Grant's Getaways - Walks on the Wild Side

Grant's Getaways - Walks on the Wild Side

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by Grant McOmie

Bio | Email | Follow: @KGWNews

kgw.com

Posted on March 1, 2012 at 10:10 AM

Updated Tuesday, Oct 29 at 8:56 PM

Walks on the wild side are often as close as your own neighborhood.

For example,  Hillsboro’s Jackson Bottom Wetlands Preserve is where you’ll find wildlife at every turn: a solitary eagle perched on watch, scurrying shorebirds probing muck of the marshes or v-shaped flocks winging from this place to that.



Less than twenty miles from Portland, Jackson Bottom Wetlands is about as grass roots as it gets, according to Sarah Pinnock, JBW's Education Specialist.

“People come here and want to learn about wildlife and wetlands so we make that opportunity available to them in any way we can. That includes classes and tours or just ramling about on the preserve's trails."

Born in the 1980’s of a partnership between the city of Hillsboro, local citizens and the Oregon Department of Fish and Wildlife and it transformed 700 acres of wasteland into a a wildlife paradise.

The Preserve’s wetlands and trails surround an Education Center where hands on exhibits teach you about the environment.

In the middle of the exhibit room discover a massive eagle nest that rules the roost.



“The nest was cut out of a dead cottonwood tree several years ago,” noted the Preserve’s Manager, Ed Becker. “It was abandoned by the bald eagles and now provides a very unique exhibit; sort of a centerpiece for us and just a wonderful thing to have.”

Ten miles away as the eagle flies, discover what I like to call a “Back Pocket Wilderness:” Tualatin Nature Park, a 260-acre oasis of wildness in the heart of Beaverton that is prized for many reasons.

The parkland offers miles of paved and soft surface trails, two creeks (Beaverton Creek and Cedar Mill Creek) merge inside the park and provide water everywhere.



No need to worry about getting your feet wet though for a wheelchair accessible boardwalk rises about the wetlands to give you easy access.

You can duck in and escape foul weather at Tualatin Nature Park’s Education Center for hands on exhibits and classrooms.

“It’s beautiful with views out to the forest and on occasion we even get deer walking past,” noted Education Mgr, Kristin Atmin. “When the kids are out from school we offer programs and we have tons of spring break camps planned for kids aged 4-11.”

Park Ranger Greg Creager added that the birds and frogs offer plenty of the natural “sounds of spring” and signal that warmer times are just around the bend at a place you should visit as soon as you can:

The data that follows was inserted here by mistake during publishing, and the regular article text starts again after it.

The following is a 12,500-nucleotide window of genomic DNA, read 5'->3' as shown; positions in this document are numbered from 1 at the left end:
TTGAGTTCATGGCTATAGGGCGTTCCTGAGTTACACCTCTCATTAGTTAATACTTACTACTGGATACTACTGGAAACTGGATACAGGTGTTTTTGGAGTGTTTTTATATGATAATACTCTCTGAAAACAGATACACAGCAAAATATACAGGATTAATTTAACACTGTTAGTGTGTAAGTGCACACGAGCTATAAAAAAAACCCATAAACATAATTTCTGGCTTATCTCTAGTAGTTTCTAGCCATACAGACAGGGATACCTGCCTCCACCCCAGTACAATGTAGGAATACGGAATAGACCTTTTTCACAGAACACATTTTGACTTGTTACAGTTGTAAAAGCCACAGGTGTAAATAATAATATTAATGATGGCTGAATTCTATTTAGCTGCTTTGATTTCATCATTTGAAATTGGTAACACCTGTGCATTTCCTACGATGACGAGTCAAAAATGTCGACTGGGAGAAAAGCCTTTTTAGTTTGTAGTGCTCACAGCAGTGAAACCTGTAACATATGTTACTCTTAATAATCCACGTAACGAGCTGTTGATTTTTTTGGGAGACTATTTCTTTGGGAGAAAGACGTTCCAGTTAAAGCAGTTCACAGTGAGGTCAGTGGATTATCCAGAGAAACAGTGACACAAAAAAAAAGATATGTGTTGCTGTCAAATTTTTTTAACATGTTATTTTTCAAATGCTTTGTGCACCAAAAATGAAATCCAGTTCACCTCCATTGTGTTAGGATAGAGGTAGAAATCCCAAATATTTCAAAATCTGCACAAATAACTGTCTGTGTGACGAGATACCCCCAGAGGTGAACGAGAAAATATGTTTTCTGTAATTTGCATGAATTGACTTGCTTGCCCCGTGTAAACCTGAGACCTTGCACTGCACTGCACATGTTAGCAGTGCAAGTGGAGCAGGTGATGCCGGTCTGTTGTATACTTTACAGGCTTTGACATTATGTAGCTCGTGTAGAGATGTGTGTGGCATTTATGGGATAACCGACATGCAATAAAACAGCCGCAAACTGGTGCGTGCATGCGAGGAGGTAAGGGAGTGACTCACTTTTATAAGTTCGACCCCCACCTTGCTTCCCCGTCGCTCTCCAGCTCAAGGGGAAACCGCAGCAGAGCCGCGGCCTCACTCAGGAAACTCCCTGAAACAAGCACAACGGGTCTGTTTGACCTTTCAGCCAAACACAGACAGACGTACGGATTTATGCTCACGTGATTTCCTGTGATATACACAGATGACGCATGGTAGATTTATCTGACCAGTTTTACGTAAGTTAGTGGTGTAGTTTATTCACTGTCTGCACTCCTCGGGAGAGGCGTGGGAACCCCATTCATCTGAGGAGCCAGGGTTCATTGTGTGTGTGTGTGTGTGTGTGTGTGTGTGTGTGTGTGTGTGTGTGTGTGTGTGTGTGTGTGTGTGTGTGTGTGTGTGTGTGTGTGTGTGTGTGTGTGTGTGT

“It’s really such a special place – a wild place in the middle of an urban and suburban area; something we’re pretty lucky to have in Beaverton.”



Consider yourself ‘lucky’ when you discover the new trails and jaw-dropping views atop the nearby Cooper Mountain Nature Park.

“I think that’s the most common reaction when people visit Cooper Mountain for the first time,” said Cooper Mountain Park Ranger Scott Hinderman. “Wow, what a view! It’s one those undiscovered gems. We are surrounded by a vast sea of urban area in this part of Washington County and all of a sudden you have this little island up here.”

There are more than 3 miles of trails for hiking and exploring throughout a unique pine and doug fir upland forest. You'll also discover a prized white oak savannah area too.

“Deer are common up here and raptors are a favorite,” added Hilderman. “Red tailed hawks are easy to spot this time of year and the owls are often heard hooting too. Best time to hear them is early in the morning or just before dusk.”



The new Cooper Mountain Education Center offers classroom space and a full suite of activities are available on the weekends for youngsters and adults.

But for the most part, folks come to the Cooper Mountain Nature Park to get away from it all.

Hinderman added that the best part is you won’t have far to travel to reach the site either:



“There are many people who come up here just to sit on a bench and enjoy the solitude. This is one of the quieter places in the Beaverton area and visitors like it that way.”

Be sure to look for the new book, “Wild in the City,” edited by Mike Houck and MJ Cody.

The book provides scores of local destinations across the entire Portland Metro area and promises to set you on the trail to many new adventures at all sorts of wild places.

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